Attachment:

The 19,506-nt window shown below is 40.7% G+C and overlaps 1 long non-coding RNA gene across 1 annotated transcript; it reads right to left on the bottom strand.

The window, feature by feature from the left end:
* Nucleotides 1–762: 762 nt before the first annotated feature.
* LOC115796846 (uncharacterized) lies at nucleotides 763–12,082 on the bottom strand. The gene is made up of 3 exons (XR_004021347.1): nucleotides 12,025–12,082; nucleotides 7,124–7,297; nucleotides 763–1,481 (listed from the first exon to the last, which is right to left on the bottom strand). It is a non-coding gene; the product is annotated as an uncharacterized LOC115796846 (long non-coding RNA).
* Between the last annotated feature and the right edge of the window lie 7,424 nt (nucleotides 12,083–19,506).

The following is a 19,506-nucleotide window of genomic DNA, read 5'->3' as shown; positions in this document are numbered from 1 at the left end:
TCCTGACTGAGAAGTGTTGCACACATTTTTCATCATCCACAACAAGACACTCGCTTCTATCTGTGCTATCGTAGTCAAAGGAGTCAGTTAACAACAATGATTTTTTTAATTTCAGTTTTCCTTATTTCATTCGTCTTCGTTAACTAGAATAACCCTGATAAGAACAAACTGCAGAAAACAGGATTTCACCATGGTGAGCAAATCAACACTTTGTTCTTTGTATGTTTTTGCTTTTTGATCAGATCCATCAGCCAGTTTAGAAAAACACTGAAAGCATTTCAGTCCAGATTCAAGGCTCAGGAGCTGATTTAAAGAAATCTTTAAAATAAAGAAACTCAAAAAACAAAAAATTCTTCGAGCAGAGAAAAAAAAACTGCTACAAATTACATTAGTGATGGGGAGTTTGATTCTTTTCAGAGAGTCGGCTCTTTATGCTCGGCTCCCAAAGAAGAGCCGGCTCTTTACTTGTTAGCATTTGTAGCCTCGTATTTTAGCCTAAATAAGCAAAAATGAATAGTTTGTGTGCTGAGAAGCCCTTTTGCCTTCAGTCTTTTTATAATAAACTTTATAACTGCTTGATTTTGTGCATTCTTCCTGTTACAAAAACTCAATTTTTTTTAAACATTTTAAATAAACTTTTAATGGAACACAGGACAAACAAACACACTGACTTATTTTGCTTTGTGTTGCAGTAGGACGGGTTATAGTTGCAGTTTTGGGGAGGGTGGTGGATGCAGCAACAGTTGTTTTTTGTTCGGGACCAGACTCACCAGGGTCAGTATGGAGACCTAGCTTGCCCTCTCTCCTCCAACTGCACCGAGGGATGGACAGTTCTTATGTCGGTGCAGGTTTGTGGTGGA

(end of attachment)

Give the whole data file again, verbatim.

The 19,506-nt window shown below is 40.7% G+C and overlaps 1 long non-coding RNA gene across 1 annotated transcript; it reads right to left on the bottom strand.

The window, feature by feature from the left end:
* Nucleotides 1–762: 762 nt before the first annotated feature.
* LOC115796846 (uncharacterized) lies at nucleotides 763–12,082 on the bottom strand. The gene is made up of 3 exons (XR_004021347.1): nucleotides 12,025–12,082; nucleotides 7,124–7,297; nucleotides 763–1,481 (listed from the first exon to the last, which is right to left on the bottom strand). It is a non-coding gene; the product is annotated as an uncharacterized LOC115796846 (long non-coding RNA).
* Between the last annotated feature and the right edge of the window lie 7,424 nt (nucleotides 12,083–19,506).

The following is a 19,506-nucleotide window of genomic DNA, read 5'->3' as shown; positions in this document are numbered from 1 at the left end:
TCCTGACTGAGAAGTGTTGCACACATTTTTCATCATCCACAACAAGACACTCGCTTCTATCTGTGCTATCGTAGTCAAAGGAGTCAGTTAACAACAATGATTTTTTTAATTTCAGTTTTCCTTATTTCATTCGTCTTCGTTAACTAGAATAACCCTGATAAGAACAAACTGCAGAAAACAGGATTTCACCATGGTGAGCAAATCAACACTTTGTTCTTTGTATGTTTTTGCTTTTTGATCAGATCCATCAGCCAGTTTAGAAAAACACTGAAAGCATTTCAGTCCAGATTCAAGGCTCAGGAGCTGATTTAAAGAAATCTTTAAAATAAAGAAACTCAAAAAACAAAAAATTCTTCGAGCAGAGAAAAAAAAACTGCTACAAATTACATTAGTGATGGGGAGTTTGATTCTTTTCAGAGAGTCGGCTCTTTATGCTCGGCTCCCAAAGAAGAGCCGGCTCTTTACTTGTTAGCATTTGTAGCCTCGTATTTTAGCCTAAATAAGCAAAAATGAATAGTTTGTGTGCTGAGAAGCCCTTTTGCCTTCAGTCTTTTTATAATAAACTTTATAACTGCTTGATTTTGTGCATTCTTCCTGTTACAAAAACTCAATTTTTTTTAAACATTTTAAATAAACTTTTAATGGAACACAGGACAAACAAACACACTGACTTATTTTGCTTTGTGTTGCAGTAGGACGGGTTATAGTTGCAGTTTTGGGGAGGGTGGTGGATGCAGCAACAGTTGTTTTTTGTTCGGGACCAGACTCACCAGGGTCAGTATGGAGACCTAGCTTGCCCTCTCTCCTCCAACTGCACCGAGGGATGGACAGTTCTTATGTCGGTGCAGGTTTGTGGTGGA